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Home / Articles / Views / /  Boulder's twisted ACLU
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Wednesday, October 10,2001

Boulder's twisted ACLU

By
Chaining a queer to a fence and killing him is unlawful. Hating a queer is not. It's a huge distinction in a nation that values free thought. Unfortunately, it's a distinction that escapes the Boulder County chapter of the American Civil Liberties Union, because its true agenda isn't the defense of civil liberties. Instead, the ACLU seems determined only to uphold popular sentiment and be loved by those in power.

In Boulder, civil liberties are never safe. Petty city and county politicians are always more than happy to take them away in their collective zeal to wield power over the public.

We have laws against "fighting words," that give the controllers a handle on free speech. We have laws against reasonable forms of discrimination by private citizens, such as the law that would preclude a Jewish landlord from turning down a prospective tenant who wears a Swastika. We have a county government that delights in trouncing private property rights, working every possible angle to evade the law.

Part of the reason for this circus of government abuse is simple: Boulder County has a laughable, pathetic chapter of the ACLU. It's a social club, in which good Liberal Democrats-walking lockstep with the popular socio-political whims of the moment-get together to pat each other on the back.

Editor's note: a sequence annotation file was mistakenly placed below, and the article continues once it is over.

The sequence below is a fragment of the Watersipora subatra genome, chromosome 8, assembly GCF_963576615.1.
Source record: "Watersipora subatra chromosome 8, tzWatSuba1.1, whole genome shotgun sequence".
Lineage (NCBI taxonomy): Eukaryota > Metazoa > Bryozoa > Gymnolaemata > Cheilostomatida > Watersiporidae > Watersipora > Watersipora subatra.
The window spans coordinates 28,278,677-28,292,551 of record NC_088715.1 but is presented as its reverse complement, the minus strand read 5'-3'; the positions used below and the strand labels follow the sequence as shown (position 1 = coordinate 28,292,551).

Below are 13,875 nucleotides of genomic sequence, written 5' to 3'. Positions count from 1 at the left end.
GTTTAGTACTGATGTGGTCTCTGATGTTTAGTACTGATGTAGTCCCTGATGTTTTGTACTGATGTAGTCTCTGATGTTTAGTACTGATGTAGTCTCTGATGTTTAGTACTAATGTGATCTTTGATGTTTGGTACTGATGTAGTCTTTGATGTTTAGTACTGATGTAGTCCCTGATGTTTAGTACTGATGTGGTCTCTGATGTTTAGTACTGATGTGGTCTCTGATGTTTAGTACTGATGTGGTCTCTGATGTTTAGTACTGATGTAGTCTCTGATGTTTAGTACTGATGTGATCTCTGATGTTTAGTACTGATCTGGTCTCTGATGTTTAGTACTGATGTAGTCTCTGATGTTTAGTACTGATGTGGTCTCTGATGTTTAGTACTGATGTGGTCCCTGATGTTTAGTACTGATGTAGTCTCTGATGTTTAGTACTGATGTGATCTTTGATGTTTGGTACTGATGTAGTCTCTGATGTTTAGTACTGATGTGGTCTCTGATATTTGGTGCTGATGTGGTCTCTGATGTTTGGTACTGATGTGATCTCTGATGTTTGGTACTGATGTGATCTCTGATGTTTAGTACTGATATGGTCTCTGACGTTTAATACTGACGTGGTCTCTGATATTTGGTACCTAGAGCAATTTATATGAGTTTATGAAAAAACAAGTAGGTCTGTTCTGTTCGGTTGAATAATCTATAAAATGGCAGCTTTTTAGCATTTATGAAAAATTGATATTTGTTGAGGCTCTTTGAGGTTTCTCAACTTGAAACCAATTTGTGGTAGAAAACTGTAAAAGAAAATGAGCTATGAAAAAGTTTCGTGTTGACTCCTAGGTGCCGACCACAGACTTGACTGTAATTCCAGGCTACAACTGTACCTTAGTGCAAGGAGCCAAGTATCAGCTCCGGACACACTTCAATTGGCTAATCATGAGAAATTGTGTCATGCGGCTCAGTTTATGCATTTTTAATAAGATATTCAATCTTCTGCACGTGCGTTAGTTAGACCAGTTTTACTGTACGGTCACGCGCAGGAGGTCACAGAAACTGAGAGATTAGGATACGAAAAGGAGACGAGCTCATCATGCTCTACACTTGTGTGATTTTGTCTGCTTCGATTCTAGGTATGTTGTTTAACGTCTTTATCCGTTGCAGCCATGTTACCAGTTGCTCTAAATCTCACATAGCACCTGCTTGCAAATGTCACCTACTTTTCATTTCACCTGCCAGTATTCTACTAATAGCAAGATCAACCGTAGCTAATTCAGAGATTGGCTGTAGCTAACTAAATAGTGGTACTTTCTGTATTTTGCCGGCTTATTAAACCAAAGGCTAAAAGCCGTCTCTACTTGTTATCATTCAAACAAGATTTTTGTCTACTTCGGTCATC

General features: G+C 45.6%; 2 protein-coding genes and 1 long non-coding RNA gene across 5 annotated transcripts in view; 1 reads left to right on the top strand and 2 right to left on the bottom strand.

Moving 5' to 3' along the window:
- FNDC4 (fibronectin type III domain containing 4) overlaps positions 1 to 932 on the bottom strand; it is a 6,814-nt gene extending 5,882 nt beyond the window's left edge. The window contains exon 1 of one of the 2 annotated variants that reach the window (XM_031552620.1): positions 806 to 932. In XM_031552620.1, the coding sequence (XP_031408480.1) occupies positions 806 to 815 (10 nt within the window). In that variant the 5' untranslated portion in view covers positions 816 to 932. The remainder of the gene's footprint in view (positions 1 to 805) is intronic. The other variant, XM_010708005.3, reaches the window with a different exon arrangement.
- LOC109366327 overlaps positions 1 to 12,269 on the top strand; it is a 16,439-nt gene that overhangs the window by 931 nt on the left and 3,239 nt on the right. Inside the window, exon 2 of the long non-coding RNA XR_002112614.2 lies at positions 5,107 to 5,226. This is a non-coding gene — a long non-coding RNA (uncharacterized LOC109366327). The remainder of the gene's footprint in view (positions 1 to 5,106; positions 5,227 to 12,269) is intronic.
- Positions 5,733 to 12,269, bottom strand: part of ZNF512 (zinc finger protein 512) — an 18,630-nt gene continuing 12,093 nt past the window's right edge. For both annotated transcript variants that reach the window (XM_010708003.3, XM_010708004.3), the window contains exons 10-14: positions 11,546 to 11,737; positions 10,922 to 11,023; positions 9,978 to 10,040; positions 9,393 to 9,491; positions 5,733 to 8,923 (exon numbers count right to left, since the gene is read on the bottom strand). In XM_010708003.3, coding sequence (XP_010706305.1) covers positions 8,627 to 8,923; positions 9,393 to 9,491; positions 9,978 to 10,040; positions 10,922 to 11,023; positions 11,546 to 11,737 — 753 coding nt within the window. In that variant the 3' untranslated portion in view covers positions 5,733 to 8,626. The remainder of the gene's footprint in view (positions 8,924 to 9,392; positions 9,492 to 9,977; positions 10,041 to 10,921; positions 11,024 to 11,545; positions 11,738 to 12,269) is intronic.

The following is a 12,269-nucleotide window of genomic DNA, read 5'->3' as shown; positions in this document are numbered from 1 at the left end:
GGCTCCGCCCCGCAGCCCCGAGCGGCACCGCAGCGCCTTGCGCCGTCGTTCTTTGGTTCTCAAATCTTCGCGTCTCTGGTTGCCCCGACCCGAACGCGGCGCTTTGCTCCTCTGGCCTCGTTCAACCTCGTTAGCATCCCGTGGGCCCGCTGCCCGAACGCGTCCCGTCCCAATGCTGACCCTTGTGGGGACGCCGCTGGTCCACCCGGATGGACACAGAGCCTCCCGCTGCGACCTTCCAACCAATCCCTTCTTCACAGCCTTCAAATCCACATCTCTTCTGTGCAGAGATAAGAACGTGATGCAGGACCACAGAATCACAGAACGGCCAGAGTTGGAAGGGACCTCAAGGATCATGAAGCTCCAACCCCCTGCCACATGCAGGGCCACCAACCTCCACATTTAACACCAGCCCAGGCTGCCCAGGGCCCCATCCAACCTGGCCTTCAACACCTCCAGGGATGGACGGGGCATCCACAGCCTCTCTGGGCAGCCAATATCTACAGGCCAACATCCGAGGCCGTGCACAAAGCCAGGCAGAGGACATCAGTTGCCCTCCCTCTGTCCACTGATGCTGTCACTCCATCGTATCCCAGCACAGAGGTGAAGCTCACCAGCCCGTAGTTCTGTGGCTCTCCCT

"They're politically correct, mindless nitwits who are ignorant of the law," says Carla Selby, former chairwoman of the local ACLU.

Year after year the local ACLU clowns make fools of themselves and this community. Before discussing the latest embarrassment, however, let's examine something the ACLU just happens to be doing right.

Recently the ACLU asked city officials to consider changing city code so that domestic partners would be considered "related." They want this action so that families headed by queer couples are treated the same as families headed by traditional husbands and wives.

As it stands, no more than three unrelated adults may live in a house and heterosexual husbands and wives are considered related. But two men who consider themselves married-or committed-count as "unrelated." Same with two committed women. Therefore, a heterosexual couple could have two unrelated roommates and a queer couple could have only one. Or, two heterosexual couples could share a home, but not two queer couples.

Clearly, the city discriminates against queers. I've written that at least a dozen times in recent years, and finally the ACLU gets it. The city has no business determining which adult partnerships are legitimate and which are not. Religious institutions and private citizens may have their opinions, and citizens may discriminate in their private lives. But city hall-a government of blunt force-should treat all adult couples the same. Especially in Boulder, which has gone out of its way to recognize non-traditional couples by establishing a domestic partnership registry.

So in rare form, Boulder ACLU has stumbled upon a legitimate civil liberties crusade in which government-using force of law-is discriminating against a group of adults. Congratulations are in order, but it's probably dumb luck.

Now the bad news. Simultaneously, the ACLU has launched a campaign that once again highlights its membership's lack of understanding of civil liberties and the Bill of Rights. They understand the popularity of defending queers, but haven't a clue about the spirit of the laws of our land.

The same ACLU that wants the city to treat queer and heterosexual couples with equality has asked the Boulder Valley School District to boldly discriminate against local Boy Scout troops. It wants the school district to charge the Boy Scouts higher rent, only because the ACLU doesn't like the values of the national Boy Scouts organization. The ACLU dislikes the fact that the Boy Scouts exclude openly gay scouts and scout leaders. So raise the rent when Boy Scouts use the facilities, is the demand of the ACLU to school district officials.